For one thing, the cross-platform strategy proved to be flawed as well as untimely. “Advertisers couldn’t be trained to buy that way,” said a person familiar with events. When Internet stocks crashed, Tribune backed away from new-media investments where Unterman still saw opportunities. He left Tribune’s board in 2001.

Not long after, Tribune executives had another reason to resent Unterman: a 1998 deal by Times Mirror that turned into a $1-billion tax liability for Tribune.

The original transaction involved Matthew Bender & Co., Times Mirror’s underperforming legal publishing subsidiary. Willes was determined to sell the unit in a tax-advantaged way. Accounting firm Price Waterhouse, possibly working from an Unterman template, came up with a format that broke down the simple sale of a business unit into five complicated parts, obscuring its fundamental nature.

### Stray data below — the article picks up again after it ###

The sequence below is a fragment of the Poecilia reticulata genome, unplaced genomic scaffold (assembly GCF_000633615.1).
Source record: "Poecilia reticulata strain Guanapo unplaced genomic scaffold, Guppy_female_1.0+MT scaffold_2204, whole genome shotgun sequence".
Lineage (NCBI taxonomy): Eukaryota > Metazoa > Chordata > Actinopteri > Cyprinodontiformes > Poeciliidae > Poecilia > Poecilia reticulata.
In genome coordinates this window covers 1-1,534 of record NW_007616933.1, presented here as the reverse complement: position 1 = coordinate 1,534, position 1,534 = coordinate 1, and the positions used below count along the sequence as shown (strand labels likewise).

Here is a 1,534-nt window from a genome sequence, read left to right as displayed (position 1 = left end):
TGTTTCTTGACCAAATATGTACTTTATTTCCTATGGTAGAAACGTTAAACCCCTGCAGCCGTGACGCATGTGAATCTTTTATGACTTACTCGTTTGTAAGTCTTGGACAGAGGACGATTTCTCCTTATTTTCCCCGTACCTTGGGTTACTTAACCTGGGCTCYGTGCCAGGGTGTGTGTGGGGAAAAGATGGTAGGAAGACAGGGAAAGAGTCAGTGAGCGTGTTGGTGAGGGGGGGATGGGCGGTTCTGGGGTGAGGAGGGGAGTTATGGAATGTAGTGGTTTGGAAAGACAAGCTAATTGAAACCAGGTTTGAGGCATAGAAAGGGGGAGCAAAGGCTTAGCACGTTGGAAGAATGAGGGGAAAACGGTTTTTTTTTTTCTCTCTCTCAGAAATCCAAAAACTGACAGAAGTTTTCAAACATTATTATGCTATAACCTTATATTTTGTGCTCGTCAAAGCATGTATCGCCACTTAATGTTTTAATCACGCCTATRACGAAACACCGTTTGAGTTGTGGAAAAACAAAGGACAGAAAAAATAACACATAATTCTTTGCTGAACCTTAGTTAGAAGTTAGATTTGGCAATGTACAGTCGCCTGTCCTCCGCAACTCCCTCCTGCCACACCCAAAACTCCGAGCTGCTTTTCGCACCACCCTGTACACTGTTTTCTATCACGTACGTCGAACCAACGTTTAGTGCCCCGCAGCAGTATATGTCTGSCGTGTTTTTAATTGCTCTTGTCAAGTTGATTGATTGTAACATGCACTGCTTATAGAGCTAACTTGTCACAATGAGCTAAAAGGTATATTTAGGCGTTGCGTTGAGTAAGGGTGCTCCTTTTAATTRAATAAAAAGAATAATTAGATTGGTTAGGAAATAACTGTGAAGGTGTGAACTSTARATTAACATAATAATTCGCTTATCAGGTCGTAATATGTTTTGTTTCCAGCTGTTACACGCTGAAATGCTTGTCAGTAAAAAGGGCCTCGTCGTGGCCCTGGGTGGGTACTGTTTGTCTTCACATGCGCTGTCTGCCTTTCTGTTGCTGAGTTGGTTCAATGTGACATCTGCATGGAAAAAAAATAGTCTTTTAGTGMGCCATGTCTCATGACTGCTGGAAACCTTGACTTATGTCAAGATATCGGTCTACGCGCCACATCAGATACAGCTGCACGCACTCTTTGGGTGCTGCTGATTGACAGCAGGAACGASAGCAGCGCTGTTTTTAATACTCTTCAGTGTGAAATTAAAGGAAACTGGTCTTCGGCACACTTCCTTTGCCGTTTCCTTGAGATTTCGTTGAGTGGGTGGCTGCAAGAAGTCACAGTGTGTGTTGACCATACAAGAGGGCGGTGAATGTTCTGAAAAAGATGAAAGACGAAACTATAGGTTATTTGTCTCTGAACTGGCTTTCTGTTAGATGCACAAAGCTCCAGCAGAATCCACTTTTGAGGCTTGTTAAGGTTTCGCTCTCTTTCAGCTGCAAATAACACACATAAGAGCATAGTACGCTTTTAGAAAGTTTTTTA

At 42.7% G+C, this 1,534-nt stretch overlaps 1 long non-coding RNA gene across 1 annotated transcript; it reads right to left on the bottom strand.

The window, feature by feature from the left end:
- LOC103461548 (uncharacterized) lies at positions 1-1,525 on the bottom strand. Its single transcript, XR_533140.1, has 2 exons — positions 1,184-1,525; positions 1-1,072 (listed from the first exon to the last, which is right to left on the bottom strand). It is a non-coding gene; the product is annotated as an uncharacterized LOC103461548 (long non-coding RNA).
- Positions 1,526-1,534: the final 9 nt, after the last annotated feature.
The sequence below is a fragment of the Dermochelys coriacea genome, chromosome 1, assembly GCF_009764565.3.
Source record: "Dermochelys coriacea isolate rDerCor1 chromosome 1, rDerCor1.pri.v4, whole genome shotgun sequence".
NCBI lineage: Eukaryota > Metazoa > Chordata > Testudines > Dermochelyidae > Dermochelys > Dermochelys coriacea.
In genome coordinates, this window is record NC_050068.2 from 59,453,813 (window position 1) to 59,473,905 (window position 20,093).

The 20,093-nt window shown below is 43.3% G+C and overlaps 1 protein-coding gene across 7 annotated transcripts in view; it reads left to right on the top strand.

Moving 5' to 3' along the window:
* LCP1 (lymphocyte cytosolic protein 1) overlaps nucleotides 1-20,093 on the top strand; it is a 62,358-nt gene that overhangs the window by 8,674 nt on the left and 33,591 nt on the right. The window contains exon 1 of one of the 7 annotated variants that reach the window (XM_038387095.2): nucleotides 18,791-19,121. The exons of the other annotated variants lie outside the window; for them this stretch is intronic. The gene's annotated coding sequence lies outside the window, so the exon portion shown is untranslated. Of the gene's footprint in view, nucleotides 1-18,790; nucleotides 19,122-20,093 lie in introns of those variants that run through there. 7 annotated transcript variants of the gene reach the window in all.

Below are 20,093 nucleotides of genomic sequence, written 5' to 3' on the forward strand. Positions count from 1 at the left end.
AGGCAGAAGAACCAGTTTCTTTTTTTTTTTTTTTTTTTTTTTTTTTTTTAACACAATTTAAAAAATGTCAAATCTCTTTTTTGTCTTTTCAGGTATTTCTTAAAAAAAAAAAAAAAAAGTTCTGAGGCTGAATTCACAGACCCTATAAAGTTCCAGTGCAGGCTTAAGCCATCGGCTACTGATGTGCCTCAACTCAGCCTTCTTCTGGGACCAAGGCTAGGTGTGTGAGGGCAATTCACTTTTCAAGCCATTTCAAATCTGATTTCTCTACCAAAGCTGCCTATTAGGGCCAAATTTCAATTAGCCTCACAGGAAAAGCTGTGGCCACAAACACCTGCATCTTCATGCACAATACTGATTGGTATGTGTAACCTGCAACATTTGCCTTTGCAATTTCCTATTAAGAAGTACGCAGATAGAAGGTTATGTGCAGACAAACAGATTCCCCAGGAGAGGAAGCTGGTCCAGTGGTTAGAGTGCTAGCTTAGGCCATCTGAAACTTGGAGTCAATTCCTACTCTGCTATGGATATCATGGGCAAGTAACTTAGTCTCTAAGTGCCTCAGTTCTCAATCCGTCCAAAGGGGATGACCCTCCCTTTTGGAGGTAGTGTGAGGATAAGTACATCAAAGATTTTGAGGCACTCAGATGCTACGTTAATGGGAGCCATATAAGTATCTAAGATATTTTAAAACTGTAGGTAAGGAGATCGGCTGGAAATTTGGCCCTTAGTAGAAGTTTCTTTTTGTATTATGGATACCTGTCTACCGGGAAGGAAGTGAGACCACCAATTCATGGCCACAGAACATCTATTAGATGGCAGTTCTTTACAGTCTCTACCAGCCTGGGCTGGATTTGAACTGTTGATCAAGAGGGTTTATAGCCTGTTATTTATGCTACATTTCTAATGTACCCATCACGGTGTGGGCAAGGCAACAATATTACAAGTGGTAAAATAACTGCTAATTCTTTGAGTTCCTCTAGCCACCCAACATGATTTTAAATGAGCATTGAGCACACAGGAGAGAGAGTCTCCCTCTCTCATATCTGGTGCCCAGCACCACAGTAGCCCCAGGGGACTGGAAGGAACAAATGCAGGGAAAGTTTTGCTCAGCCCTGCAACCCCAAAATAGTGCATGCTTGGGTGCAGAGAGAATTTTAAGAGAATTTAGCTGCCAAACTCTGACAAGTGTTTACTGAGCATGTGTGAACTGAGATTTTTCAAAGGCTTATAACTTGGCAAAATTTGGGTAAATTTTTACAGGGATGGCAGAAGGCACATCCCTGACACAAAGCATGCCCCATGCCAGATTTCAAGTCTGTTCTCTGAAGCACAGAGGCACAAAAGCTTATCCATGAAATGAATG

In essence, the seller and buyer pooled their interests into a new entity. The seller contributed the business, and the buyer contributed cash. Although labeled as a tax-free “corporate reorganization,” the buyer ended up with full control over the business unit and the seller had full control over the cash.

Anglo-Dutch publishing company Reed Elsevier, which won Bender with a $1.35-billion bid, agreed to the format in finalizing the deal. Times Mirror used much of the huge tax-free gain to capitalize the venture fund in TMCT II, giving Unterman a hand in generating the capital that he was later given to invest on the Chandlers’ behalf.